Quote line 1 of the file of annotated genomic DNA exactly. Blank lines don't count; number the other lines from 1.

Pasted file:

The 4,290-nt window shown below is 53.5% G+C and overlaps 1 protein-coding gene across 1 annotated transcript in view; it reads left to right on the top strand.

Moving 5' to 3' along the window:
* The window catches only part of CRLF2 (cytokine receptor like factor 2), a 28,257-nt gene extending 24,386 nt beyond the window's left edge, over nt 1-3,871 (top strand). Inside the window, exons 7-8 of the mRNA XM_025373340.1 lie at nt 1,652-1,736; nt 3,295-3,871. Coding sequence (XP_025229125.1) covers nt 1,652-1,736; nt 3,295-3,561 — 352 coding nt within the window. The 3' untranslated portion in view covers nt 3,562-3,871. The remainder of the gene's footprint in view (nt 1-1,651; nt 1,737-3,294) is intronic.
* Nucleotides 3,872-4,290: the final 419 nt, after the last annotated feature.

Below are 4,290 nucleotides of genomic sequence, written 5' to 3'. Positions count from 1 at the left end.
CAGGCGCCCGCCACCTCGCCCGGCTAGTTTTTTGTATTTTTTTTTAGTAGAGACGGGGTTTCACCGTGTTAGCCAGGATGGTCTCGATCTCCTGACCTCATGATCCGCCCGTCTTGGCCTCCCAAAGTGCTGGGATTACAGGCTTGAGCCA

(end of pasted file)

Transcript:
The 4,290-nt window shown below is 53.5% G+C and overlaps 1 protein-coding gene across 1 annotated transcript in view; it reads left to right on the top strand.